In a previous posting I wrote about my digital footprint. This XKCD: What if post got me thinking about digital tombstones. Think about it, given the ever shrinking cost of data storage the things we post on the internet will likely be there forever. FOR-EV-ER. My friends grandkids will be able to read this. It got me thinking about the stuff we leave behind.
I am going to write a story, to my friends' grandchildren. Your dad was born on March 21. I always found it easy to remember because it was the same day of the month as my birthday. I remember getting an early morning text the day of your dad's birthday. I had moved into you grandma and grandpa's house to look after the dogs when your grandma went into the hospital. They were great dogs. You may have seen them in pictures. Max was a bit neurotic, but he and I were friends. Cleo was dumb as rocks, but so sweet. We had a tradition of lighting up numerical candles for birthdays. I had a zero in my car waiting for the day your was born (technically his zero-th birthday), but it melted so we never used it.
Thirty-some years from now, when I am dead and gone, you'll be able to read this post in some Google/NSA archive and get a glimpse of what the past was like for your family. I hope this blog-posting was more interesting than anything written by Samuel Pepys, if they still make you read that terrible diary in your French-Chinese class [I'm assuming that the French-Chinese have taken over most of the world by now, and we are all forced to learn to read and write in French-Chinese. So, in the same way that we might read Tolstoy in 'English' class, you'll reading literature in 'French-Chinese'].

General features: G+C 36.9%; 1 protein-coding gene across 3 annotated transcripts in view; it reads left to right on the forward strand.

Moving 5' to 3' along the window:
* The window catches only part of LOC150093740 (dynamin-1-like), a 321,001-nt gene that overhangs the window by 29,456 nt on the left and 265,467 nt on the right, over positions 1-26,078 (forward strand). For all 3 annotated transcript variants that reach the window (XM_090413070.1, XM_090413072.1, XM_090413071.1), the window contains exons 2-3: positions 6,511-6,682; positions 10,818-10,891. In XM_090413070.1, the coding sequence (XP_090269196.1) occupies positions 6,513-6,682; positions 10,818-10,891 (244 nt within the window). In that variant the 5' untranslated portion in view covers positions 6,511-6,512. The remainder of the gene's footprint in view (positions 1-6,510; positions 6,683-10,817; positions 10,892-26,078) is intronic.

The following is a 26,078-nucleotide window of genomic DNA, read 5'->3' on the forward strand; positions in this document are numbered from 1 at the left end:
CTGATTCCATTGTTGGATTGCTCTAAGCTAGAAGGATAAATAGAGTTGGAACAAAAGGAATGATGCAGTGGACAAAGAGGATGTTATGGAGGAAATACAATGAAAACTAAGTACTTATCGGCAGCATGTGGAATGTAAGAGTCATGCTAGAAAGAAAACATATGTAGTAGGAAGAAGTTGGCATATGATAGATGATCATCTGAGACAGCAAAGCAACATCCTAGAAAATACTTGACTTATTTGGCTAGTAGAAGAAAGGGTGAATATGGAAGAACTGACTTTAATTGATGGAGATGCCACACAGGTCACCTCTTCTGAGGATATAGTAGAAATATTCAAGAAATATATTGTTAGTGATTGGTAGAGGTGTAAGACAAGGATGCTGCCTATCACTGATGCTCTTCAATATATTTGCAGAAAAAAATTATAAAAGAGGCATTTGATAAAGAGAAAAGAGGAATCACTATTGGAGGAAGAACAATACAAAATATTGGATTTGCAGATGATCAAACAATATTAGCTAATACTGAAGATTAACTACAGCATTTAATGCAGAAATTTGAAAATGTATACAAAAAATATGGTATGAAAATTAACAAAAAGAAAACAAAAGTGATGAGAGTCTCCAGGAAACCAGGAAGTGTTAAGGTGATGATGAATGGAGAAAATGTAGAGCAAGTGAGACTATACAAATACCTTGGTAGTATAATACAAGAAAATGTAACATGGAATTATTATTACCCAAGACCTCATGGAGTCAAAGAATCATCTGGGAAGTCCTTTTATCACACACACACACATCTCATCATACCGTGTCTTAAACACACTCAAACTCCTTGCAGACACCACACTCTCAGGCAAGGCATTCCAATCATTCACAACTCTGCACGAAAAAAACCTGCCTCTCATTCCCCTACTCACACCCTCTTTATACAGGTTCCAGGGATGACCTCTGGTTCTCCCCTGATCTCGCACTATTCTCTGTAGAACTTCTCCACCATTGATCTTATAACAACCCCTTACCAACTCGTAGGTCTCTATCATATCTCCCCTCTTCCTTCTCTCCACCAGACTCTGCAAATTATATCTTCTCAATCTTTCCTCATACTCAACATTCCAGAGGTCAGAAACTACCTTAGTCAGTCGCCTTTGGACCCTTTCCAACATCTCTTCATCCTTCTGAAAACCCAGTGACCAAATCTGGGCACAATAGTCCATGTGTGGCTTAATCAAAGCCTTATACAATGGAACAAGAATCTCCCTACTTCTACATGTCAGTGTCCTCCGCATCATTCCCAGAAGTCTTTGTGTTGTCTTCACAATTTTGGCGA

Also, if time travel exists when you are reading this. Please come back and tell me about sports outcomes so that I can win lots of money gambling [insert a description to the rest of the plot from 'Back to the Future: Part II" here].
All joking aside, the persistent nature of information on the internet is something that our generation will be the first to live with and learn from. What we do today matters, not just because it affects the people around us, but because there will be a digital record of it for (potentially) the rest of human history. John Donne wrote about how each of us are just one chapter in a big long book. Now that book is available for everyone to read. So, this weekend, when you are playing games at the U-M/MSU tailgate, remember this: your grandkids might read whatever you post on Facebook this weekend. Stay classy, Ann Arbor.